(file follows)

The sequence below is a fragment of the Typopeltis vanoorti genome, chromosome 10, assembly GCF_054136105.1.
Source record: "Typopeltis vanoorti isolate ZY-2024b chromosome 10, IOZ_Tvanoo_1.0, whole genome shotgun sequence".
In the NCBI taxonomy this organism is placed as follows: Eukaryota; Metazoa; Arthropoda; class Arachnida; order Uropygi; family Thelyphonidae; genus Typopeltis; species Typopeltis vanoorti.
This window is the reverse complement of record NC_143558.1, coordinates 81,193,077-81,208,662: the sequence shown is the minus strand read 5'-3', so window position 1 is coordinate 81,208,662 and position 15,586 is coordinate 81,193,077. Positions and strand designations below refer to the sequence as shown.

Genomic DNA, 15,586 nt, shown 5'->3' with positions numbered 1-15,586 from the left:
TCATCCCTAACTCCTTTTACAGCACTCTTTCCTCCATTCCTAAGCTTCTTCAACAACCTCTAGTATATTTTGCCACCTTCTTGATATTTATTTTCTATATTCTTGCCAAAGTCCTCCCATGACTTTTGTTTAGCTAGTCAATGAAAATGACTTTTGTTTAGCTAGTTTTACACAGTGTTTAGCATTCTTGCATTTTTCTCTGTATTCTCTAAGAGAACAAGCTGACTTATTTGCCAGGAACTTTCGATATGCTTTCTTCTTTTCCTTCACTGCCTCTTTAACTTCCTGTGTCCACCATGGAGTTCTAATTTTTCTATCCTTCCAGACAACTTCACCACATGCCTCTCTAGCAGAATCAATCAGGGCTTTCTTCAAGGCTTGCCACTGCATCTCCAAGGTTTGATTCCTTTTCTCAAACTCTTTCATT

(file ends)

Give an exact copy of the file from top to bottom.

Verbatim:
The sequence below is a fragment of the Typopeltis vanoorti genome, chromosome 10, assembly GCF_054136105.1.
Source record: "Typopeltis vanoorti isolate ZY-2024b chromosome 10, IOZ_Tvanoo_1.0, whole genome shotgun sequence".
In the NCBI taxonomy this organism is placed as follows: Eukaryota; Metazoa; Arthropoda; class Arachnida; order Uropygi; family Thelyphonidae; genus Typopeltis; species Typopeltis vanoorti.
This window is the reverse complement of record NC_143558.1, coordinates 81,193,077-81,208,662: the sequence shown is the minus strand read 5'-3', so window position 1 is coordinate 81,208,662 and position 15,586 is coordinate 81,193,077. Positions and strand designations below refer to the sequence as shown.

Genomic DNA, 15,586 nt, shown 5'->3' with positions numbered 1-15,586 from the left:
TCATCCCTAACTCCTTTTACAGCACTCTTTCCTCCATTCCTAAGCTTCTTCAACAACCTCTAGTATATTTTGCCACCTTCTTGATATTTATTTTCTATATTCTTGCCAAAGTCCTCCCATGACTTTTGTTTAGCTAGTCAATGAAAATGACTTTTGTTTAGCTAGTTTTACACAGTGTTTAGCATTCTTGCATTTTTCTCTGTATTCTCTAAGAGAACAAGCTGACTTATTTGCCAGGAACTTTCGATATGCTTTCTTCTTTTCCTTCACTGCCTCTTTAACTTCCTGTGTCCACCATGGAGTTCTAATTTTTCTATCCTTCCAGACAACTTCACCACATGCCTCTCTAGCAGAATCAATCAGGGCTTTCTTCAAGGCTTGCCACTGCATCTCCAAGGTTTGATTCCTTTTCTCAAACTCTTTCATT